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Plum student government aims to help those in need

| Wednesday, Nov. 14, 2012, 11:51 p.m.
(c) 2012 Lillian DeDomenic
Taylor Cestra (#12) and Emily Sebunia (#29) celebrate a senior TD. In this year's Powder Puff football competition, the seniors won a showdown against the juniors with a score of 20-14. The games are presented by the Plum Student Government. Lillian DeDomenic | For The Plum Advance Leader
(c) 2012 Lillian DeDomenic
Plum High School principal and coach Ryan Kociela talks to his senior team. Lillian DeDomenic | For The Plum Advance Leader
(c) 2012 Lillian DeDomenic
Powder Puff cheerleaders Corey Williams, Mike Hoysan, Jimmy Messina, Ryan Ginter and Eric Green perform at halftime. Lillian DeDomenic | For The Plum Advance Leader
(c) 2012 Lillian DeDomenic
Aaliyah Odom, #76, prepares to score a touchdown during the powder puff game on Thursday, Oct. 25, 2012. The games are presented by the Plum Student Government. Lillian DeDomenic | For The Plum Advance Leader
(c) 2012 Lillian DeDomenic
The junior team takes a time-out during the powderpuff football competition on Thursday, Oct. 24, 2012 in Mustang Stadium. Lillian DeDomenic | For The Plum Advance Leader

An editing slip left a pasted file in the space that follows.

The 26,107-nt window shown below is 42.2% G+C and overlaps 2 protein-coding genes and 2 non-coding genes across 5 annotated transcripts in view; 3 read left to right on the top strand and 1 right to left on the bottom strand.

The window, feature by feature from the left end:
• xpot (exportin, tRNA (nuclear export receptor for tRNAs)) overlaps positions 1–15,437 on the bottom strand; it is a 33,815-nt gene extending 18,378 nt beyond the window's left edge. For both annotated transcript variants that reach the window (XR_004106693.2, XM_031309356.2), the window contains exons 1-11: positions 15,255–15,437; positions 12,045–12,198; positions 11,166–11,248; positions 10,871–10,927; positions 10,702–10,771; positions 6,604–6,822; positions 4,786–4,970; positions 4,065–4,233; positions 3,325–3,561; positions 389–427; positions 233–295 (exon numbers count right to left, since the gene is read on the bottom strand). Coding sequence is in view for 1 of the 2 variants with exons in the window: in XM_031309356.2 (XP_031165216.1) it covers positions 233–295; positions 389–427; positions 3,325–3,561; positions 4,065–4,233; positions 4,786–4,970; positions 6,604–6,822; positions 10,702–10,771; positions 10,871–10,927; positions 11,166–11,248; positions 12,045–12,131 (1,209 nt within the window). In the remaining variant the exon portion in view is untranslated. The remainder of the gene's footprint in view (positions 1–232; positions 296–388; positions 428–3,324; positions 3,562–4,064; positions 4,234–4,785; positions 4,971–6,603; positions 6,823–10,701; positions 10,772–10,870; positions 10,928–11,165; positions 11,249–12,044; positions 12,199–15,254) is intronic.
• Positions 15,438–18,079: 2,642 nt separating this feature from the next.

The senior girls won the DiSilvio-Kerns Trophy and bragging rights with a score of 20-14 at last month's 23rd annual powder puff game at Plum Senior High School.

Student government sponsors the friendly flag-football event each year as its biggest fundraiser. The event raised $4,392 this year, said Lynda Frazetta, student government sponsor and American history teacher at the high school.

“The coaches do a great job of working everyone into the game,” added Frazetta, who helped to coordinate the event.

Proceeds benefit The Plum Food Pantry, the Sunny Carney Carcinoid Cancer Fund and the Carolyn Nonnenberg Scholarship Fund. Nonnenberg was an English teacher at the school who recently died after suffering from cancer.

About 150 junior and senior girls competed in the powder puff game.

“It's very popular,” said Mitchell Trenz, 18, Student Council president.

Each grade assembles a team, which includes all girls who want to play, he said.

Many students and staff members supported the game off the field as well, Frazetta said. The chamber choir sang the national anthem, the band played for the crowd, and the Air Force Junior ROTC cadets performed flag and color presentations. The concessions were run by the PTSA.

“The event involves so many people,” Frazetta said.

While the powder puff game is student government's biggest fundraiser for the community, student leaders seek opportunities to help communities in need.

Last year, after the tsunami in Japan, the students folded thousands of origami cranes for a charity that donated money for disaster relief.

Frazetta incorporated that service project into her class lesson on World War II.

“These are awesome kids who work really hard. They go above and beyond,” she said.

Mandy Fields Yokim is a freelance writer for Trib Total Media.

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